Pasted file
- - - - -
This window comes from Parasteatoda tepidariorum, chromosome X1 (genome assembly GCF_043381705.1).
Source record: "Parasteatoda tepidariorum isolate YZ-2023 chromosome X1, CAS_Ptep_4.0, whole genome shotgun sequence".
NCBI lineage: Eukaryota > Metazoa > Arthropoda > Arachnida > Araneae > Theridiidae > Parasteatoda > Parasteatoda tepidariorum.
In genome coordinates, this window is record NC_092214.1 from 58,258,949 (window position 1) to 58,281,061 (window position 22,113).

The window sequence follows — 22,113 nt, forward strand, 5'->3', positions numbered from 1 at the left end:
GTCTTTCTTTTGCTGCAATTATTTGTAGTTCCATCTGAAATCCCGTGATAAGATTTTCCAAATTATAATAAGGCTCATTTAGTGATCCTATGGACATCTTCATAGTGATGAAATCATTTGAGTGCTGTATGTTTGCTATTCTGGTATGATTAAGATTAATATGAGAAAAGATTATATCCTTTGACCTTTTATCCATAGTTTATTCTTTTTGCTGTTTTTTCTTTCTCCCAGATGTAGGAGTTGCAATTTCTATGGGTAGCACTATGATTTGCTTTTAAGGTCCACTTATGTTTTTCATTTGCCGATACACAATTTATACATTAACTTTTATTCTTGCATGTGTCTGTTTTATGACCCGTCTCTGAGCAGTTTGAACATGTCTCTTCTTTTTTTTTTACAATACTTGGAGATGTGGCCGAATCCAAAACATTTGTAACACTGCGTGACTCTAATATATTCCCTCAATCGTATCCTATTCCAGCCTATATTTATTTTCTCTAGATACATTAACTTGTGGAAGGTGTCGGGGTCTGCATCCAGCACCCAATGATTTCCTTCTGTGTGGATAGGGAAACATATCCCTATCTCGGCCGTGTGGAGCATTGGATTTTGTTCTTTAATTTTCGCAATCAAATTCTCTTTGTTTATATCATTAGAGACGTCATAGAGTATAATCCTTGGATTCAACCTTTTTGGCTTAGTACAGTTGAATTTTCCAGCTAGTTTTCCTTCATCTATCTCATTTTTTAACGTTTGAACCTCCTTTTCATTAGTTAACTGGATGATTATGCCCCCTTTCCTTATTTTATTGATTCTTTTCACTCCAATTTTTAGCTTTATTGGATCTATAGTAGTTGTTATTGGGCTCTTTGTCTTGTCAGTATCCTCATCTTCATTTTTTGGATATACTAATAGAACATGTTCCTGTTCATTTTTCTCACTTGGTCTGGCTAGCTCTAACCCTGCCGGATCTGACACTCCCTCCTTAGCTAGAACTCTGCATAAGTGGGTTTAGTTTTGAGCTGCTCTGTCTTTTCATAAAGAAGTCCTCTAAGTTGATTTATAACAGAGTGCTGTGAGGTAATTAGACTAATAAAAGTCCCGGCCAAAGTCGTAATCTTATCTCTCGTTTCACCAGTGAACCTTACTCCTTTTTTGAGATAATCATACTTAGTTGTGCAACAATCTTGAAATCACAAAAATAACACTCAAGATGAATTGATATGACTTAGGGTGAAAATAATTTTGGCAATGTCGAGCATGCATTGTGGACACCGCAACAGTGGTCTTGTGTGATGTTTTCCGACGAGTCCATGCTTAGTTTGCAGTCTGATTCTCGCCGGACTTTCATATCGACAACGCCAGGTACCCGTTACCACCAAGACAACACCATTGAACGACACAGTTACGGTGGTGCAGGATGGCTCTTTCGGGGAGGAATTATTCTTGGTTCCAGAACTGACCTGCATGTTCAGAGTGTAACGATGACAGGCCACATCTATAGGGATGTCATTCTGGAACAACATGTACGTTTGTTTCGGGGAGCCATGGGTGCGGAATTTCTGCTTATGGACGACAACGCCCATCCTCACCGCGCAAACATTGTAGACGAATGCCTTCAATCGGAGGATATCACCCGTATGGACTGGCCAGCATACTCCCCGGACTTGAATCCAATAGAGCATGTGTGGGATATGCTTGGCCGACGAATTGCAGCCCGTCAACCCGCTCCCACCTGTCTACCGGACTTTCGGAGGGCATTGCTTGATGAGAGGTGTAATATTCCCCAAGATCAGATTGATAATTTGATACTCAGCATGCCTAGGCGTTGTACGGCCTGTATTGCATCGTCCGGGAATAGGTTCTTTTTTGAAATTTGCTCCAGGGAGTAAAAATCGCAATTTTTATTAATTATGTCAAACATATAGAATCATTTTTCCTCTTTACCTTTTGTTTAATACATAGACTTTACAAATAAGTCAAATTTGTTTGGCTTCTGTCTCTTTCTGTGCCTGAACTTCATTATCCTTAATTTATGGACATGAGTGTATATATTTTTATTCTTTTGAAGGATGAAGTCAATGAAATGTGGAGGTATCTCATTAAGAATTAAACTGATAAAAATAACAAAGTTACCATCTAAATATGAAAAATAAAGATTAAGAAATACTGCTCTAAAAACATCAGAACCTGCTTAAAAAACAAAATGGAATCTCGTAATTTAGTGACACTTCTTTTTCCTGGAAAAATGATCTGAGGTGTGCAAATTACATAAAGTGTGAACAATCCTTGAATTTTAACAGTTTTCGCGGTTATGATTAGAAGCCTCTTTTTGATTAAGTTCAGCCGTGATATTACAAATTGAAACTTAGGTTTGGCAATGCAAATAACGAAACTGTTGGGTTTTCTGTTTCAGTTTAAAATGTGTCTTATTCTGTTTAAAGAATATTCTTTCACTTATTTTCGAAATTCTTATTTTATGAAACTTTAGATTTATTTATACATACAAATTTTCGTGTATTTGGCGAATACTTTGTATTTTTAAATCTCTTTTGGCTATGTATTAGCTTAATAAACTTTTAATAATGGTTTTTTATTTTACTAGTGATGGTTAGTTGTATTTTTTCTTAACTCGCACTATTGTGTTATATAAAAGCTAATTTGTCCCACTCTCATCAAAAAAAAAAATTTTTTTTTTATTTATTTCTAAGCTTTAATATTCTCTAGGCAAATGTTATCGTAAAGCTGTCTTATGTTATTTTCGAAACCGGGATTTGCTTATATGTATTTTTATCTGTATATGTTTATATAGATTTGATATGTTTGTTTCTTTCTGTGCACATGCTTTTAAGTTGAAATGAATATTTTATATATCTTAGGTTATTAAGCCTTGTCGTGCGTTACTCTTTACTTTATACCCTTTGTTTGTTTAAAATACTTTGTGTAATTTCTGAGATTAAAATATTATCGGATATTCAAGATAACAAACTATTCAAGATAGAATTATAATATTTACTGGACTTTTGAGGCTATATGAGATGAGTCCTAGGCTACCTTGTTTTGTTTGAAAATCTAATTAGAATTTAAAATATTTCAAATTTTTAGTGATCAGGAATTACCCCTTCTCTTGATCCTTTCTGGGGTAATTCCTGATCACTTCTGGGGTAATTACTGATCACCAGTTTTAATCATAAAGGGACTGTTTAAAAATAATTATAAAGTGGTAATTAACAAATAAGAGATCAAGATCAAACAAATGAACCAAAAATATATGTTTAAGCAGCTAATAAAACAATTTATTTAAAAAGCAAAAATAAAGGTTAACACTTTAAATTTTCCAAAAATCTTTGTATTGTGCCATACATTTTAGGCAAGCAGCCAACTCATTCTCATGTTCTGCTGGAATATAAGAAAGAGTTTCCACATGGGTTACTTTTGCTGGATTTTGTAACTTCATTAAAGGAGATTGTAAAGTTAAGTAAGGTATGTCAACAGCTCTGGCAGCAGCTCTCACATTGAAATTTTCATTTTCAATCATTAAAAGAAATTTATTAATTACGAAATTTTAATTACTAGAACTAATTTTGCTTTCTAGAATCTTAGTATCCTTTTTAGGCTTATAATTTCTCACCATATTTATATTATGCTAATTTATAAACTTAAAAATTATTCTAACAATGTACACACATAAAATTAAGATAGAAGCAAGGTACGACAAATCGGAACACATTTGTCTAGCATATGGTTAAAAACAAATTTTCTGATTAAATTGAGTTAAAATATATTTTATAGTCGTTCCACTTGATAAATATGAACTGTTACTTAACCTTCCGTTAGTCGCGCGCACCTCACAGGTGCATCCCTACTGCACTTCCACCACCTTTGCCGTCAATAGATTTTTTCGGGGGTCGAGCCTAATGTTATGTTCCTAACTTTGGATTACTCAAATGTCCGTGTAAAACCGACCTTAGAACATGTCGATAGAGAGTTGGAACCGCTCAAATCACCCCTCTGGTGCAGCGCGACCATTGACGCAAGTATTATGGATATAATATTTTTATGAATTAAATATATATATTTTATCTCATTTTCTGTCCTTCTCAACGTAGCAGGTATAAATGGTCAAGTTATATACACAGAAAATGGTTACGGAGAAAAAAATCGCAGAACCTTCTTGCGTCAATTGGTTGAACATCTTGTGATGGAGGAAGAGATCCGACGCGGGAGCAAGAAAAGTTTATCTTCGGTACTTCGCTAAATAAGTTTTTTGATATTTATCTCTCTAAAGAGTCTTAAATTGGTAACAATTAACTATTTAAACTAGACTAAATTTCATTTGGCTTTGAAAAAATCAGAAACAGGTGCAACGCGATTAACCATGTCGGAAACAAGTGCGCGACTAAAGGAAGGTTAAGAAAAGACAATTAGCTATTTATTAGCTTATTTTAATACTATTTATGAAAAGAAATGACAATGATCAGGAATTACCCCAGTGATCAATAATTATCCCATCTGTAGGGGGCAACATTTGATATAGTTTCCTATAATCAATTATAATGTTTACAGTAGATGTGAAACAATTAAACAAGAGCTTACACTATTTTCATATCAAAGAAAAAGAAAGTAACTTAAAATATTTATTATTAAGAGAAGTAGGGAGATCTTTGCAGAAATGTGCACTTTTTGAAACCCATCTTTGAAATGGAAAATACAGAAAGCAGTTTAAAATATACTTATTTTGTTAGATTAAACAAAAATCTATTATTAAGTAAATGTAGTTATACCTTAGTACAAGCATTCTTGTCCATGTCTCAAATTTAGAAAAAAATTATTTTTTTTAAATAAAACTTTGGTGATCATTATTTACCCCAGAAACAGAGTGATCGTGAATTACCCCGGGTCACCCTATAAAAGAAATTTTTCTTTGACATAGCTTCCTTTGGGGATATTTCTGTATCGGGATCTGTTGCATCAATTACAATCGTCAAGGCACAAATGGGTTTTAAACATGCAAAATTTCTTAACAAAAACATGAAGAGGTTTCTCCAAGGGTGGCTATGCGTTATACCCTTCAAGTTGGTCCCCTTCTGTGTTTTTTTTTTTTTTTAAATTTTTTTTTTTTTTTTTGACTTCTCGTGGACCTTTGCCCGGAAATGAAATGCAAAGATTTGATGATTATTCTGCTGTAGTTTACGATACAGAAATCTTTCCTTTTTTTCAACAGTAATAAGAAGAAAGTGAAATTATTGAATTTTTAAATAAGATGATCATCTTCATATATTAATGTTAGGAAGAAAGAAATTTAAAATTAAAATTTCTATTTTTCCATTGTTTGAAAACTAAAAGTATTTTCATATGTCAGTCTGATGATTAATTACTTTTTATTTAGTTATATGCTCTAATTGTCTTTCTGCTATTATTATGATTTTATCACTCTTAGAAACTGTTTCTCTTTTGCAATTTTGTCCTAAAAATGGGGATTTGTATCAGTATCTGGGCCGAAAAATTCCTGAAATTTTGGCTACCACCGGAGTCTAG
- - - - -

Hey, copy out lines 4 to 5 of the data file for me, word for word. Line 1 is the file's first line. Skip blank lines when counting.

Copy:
In genome coordinates, this window is record NC_092214.1 from 58,258,949 (window position 1) to 58,281,061 (window position 22,113).

The window sequence follows — 22,113 nt, forward strand, 5'->3', positions numbered from 1 at the left end: